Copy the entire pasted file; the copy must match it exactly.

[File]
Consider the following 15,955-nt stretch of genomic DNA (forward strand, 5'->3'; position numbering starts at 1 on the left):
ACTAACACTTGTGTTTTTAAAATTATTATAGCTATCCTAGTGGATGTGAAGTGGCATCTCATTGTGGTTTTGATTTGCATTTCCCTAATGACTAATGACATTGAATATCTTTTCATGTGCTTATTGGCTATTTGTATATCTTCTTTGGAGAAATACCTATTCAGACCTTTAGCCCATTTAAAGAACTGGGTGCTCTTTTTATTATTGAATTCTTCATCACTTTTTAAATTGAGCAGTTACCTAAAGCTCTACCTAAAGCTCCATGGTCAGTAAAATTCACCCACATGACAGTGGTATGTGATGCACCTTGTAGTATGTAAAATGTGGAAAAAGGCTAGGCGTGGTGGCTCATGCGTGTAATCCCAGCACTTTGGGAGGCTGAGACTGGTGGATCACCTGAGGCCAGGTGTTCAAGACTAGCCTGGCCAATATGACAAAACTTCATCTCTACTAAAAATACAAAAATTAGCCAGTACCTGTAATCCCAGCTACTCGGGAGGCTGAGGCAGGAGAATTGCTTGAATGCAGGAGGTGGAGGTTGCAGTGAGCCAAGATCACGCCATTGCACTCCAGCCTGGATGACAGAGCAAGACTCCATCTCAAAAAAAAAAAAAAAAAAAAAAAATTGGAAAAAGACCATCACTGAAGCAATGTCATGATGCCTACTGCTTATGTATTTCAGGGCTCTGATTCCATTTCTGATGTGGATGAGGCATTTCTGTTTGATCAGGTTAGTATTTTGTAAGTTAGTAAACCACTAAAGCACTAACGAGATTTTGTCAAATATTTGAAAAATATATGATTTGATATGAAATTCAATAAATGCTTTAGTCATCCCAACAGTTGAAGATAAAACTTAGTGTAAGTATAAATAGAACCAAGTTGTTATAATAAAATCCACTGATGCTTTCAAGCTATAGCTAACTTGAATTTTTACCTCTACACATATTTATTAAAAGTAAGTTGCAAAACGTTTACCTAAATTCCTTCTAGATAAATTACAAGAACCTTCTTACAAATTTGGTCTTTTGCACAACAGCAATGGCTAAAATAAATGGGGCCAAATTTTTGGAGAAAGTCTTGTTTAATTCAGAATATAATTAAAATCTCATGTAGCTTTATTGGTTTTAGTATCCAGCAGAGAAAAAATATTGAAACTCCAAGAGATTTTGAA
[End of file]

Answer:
Consider the following 15,955-nt stretch of genomic DNA (forward strand, 5'->3'; position numbering starts at 1 on the left):
ACTAACACTTGTGTTTTTAAAATTATTATAGCTATCCTAGTGGATGTGAAGTGGCATCTCATTGTGGTTTTGATTTGCATTTCCCTAATGACTAATGACATTGAATATCTTTTCATGTGCTTATTGGCTATTTGTATATCTTCTTTGGAGAAATACCTATTCAGACCTTTAGCCCATTTAAAGAACTGGGTGCTCTTTTTATTATTGAATTCTTCATCACTTTTTAAATTGAGCAGTTACCTAAAGCTCTACCTAAAGCTCCATGGTCAGTAAAATTCACCCACATGACAGTGGTATGTGATGCACCTTGTAGTATGTAAAATGTGGAAAAAGGCTAGGCGTGGTGGCTCATGCGTGTAATCCCAGCACTTTGGGAGGCTGAGACTGGTGGATCACCTGAGGCCAGGTGTTCAAGACTAGCCTGGCCAATATGACAAAACTTCATCTCTACTAAAAATACAAAAATTAGCCAGTACCTGTAATCCCAGCTACTCGGGAGGCTGAGGCAGGAGAATTGCTTGAATGCAGGAGGTGGAGGTTGCAGTGAGCCAAGATCACGCCATTGCACTCCAGCCTGGATGACAGAGCAAGACTCCATCTCAAAAAAAAAAAAAAAAAAAAAAAATTGGAAAAAGACCATCACTGAAGCAATGTCATGATGCCTACTGCTTATGTATTTCAGGGCTCTGATTCCATTTCTGATGTGGATGAGGCATTTCTGTTTGATCAGGTTAGTATTTTGTAAGTTAGTAAACCACTAAAGCACTAACGAGATTTTGTCAAATATTTGAAAAATATATGATTTGATATGAAATTCAATAAATGCTTTAGTCATCCCAACAGTTGAAGATAAAACTTAGTGTAAGTATAAATAGAACCAAGTTGTTATAATAAAATCCACTGATGCTTTCAAGCTATAGCTAACTTGAATTTTTACCTCTACACATATTTATTAAAAGTAAGTTGCAAAACGTTTACCTAAATTCCTTCTAGATAAATTACAAGAACCTTCTTACAAATTTGGTCTTTTGCACAACAGCAATGGCTAAAATAAATGGGGCCAAATTTTTGGAGAAAGTCTTGTTTAATTCAGAATATAATTAAAATCTCATGTAGCTTTATTGGTTTTAGTATCCAGCAGAGAAAAAATATTGAAACTCCAAGAGATTTTGAA